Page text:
Manuel Cardoso: Missa Secundi Toni and Other Works

Manuel Cardoso (1566–1650) was one of the most important composers of the golden age of Portuguese polyphony around the turn of the seventeenth century. But modern choirs have been surprisingly slow to explore the rich legacy of his compositions: this is the first recording of his Missa Secundi Toni, and the first of any of his works with brass consort, its dark colours providing an effective contrast with the young voices of the Girton College Choir.

The Choir of Girton College, Cambridge (Tracks 1–2, 4–7)
Historic Brass of the Royal Academy of Music (Jeremy West, leader) (Tracks 1–5, 7 10–14, 16–17)
Lucy Morrell, organ (Tracks 1–5, 7–8, 10–13, 15–17)
Gareth Wilson, director (Tracks 1–7, 9–14, 16–17)

Listen To This Recording:

    CARDOSO Magni cat Octavi Toni*

  1. Magnificat Octavi Toni
  2. DE BRITO Sancta Maria*

  3. Sancta Maria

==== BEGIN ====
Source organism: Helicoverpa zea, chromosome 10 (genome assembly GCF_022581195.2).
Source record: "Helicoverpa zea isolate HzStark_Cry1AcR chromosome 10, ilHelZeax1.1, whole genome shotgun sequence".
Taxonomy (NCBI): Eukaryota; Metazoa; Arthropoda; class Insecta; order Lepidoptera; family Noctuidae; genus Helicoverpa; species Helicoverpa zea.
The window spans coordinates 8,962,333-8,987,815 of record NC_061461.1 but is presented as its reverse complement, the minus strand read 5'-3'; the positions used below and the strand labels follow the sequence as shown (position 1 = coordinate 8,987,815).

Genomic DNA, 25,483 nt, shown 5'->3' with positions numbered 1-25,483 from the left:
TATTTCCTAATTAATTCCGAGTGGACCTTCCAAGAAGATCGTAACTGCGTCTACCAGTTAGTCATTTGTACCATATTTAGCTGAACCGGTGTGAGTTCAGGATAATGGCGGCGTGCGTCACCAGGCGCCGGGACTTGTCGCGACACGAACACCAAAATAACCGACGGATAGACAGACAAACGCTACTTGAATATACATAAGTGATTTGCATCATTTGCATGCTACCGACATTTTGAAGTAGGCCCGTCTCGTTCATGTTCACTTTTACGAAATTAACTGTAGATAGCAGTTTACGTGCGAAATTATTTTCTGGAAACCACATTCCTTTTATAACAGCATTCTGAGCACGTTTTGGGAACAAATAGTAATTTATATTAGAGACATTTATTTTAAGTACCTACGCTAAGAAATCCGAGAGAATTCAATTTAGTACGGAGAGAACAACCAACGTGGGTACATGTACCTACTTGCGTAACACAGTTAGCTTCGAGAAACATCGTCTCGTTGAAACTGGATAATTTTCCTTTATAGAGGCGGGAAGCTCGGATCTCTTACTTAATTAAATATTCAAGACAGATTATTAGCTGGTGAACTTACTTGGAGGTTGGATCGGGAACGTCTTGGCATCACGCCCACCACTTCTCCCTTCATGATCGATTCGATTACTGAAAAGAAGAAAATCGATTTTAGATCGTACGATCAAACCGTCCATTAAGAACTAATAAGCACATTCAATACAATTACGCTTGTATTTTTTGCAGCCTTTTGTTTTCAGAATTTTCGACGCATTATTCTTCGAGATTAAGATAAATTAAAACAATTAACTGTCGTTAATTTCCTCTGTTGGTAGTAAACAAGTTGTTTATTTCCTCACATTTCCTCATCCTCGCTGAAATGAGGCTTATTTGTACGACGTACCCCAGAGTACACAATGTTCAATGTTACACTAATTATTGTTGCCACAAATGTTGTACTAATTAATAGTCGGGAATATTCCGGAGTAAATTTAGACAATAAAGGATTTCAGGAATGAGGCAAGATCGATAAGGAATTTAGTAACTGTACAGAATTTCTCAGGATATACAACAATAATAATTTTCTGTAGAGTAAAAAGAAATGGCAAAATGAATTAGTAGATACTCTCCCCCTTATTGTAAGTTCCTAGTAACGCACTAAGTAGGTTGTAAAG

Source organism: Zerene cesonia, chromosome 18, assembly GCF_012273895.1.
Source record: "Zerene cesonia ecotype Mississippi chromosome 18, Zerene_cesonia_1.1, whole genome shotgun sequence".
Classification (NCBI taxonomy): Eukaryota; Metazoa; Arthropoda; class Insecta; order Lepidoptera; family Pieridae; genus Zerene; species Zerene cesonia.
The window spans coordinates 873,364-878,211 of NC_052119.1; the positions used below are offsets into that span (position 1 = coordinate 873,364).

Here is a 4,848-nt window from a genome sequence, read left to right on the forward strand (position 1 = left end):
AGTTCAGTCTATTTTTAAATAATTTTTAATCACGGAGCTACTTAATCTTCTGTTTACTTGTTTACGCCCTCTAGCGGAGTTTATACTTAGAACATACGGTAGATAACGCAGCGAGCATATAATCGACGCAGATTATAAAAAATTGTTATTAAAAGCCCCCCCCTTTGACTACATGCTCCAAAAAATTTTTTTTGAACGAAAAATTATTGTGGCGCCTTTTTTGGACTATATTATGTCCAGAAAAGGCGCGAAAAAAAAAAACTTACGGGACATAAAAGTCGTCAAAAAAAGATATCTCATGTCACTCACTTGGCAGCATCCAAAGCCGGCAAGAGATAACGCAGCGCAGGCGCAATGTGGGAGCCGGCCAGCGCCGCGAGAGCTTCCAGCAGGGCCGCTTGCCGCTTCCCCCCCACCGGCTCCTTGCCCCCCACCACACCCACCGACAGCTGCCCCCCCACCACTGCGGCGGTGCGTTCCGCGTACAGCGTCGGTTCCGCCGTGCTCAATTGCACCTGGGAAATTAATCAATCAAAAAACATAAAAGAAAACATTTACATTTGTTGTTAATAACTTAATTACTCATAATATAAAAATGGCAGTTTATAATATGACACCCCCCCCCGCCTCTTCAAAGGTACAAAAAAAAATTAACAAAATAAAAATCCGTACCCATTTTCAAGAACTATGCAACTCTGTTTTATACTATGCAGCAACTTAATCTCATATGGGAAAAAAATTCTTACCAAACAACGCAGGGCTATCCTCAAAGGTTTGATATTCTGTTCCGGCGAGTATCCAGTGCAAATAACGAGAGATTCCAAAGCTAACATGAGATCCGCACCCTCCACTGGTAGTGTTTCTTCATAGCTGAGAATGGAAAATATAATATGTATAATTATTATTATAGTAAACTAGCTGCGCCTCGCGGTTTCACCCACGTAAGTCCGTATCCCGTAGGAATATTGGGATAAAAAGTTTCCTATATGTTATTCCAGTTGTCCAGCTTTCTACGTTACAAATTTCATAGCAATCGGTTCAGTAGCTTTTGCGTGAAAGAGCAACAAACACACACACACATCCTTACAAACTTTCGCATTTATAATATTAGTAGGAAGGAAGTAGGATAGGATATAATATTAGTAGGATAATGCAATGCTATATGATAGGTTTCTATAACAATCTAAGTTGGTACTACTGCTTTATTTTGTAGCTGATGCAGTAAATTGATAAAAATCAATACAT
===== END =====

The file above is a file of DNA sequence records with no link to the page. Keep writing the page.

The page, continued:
4. MORAGO Commissa mea pavesco*

  5. Commissa mea pavesco
  6. CARDOSO Missa Secundi Toni*

  7. Missa Secundi Toni: I Kyrie
  8. Missa Secundi Toni: II Gloria
  9. Ecce mulier Chananea
  10. Missa Secundi Toni: III Credo
  11. ANON. Obra de Segundo Tom*

  12. Obra de Segundo Tom
  13. CARDOSO Aquam quam ego dabo

  14. Aquam quam ego dabo
  15. CARDOSO Missa Secundi Toni*

  16. Missa Secundi Toni: IV Sanctus
  17. Missa Secundi Toni: V Benedictus
  18. Sitivit anima mea**
  19. Missa Secundi Toni: VI Agnus Dei
  20. Non mortui**
  21. ANON. Passo de Segundo Tom*

  22. Passo de Segundo Tom
  23. CARDOSO Magni cat Quinti Toni*

  24. Magnificat Quinti Toni
  25. MAGALHÃES Commissa mea pavesco**

  26. Commissa mea pavesco


1 review for Manuel Cardoso: Missa Secundi Toni and Other Works

  1. :

    ‘The singing and playing is very fine […] and I have thoroughly enjoyed this recording. That is also due to the excellent quality of the music.

    The fact that almost all the pieces on the programme are recorded here for the first time is a further strong argument in favour of this disc. This is a substantial addition to the discography and helps to enhance and deepen our knowledge of a musical culture which is still not fully known and appreciated.’

    —Johan van Veen, MusicWeb International

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